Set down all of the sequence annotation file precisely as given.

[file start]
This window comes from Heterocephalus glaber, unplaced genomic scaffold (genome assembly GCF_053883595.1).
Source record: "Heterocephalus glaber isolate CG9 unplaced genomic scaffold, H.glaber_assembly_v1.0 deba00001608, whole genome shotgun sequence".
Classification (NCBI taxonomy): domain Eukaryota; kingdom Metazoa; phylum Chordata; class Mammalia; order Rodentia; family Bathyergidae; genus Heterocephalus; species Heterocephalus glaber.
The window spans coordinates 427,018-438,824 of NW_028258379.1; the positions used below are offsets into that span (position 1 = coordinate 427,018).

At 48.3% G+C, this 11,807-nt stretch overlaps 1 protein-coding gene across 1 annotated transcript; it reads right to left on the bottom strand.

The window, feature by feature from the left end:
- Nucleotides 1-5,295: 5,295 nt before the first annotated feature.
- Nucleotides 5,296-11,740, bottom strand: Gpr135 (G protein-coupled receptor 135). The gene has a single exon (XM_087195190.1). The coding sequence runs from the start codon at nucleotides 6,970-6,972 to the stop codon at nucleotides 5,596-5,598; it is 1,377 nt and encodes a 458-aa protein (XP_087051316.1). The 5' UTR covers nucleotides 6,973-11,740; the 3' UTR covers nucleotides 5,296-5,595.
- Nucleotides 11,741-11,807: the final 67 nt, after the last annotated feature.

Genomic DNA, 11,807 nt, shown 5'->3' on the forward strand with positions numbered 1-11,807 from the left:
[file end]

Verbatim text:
This window comes from Heterocephalus glaber, unplaced genomic scaffold (genome assembly GCF_053883595.1).
Source record: "Heterocephalus glaber isolate CG9 unplaced genomic scaffold, H.glaber_assembly_v1.0 deba00001608, whole genome shotgun sequence".
Classification (NCBI taxonomy): domain Eukaryota; kingdom Metazoa; phylum Chordata; class Mammalia; order Rodentia; family Bathyergidae; genus Heterocephalus; species Heterocephalus glaber.
The window spans coordinates 427,018-438,824 of NW_028258379.1; the positions used below are offsets into that span (position 1 = coordinate 427,018).

At 48.3% G+C, this 11,807-nt stretch overlaps 1 protein-coding gene across 1 annotated transcript; it reads right to left on the bottom strand.

The window, feature by feature from the left end:
- Nucleotides 1-5,295: 5,295 nt before the first annotated feature.
- Nucleotides 5,296-11,740, bottom strand: Gpr135 (G protein-coupled receptor 135). The gene has a single exon (XM_087195190.1). The coding sequence runs from the start codon at nucleotides 6,970-6,972 to the stop codon at nucleotides 5,596-5,598; it is 1,377 nt and encodes a 458-aa protein (XP_087051316.1). The 5' UTR covers nucleotides 6,973-11,740; the 3' UTR covers nucleotides 5,296-5,595.
- Nucleotides 11,741-11,807: the final 67 nt, after the last annotated feature.

Genomic DNA, 11,807 nt, shown 5'->3' on the forward strand with positions numbered 1-11,807 from the left: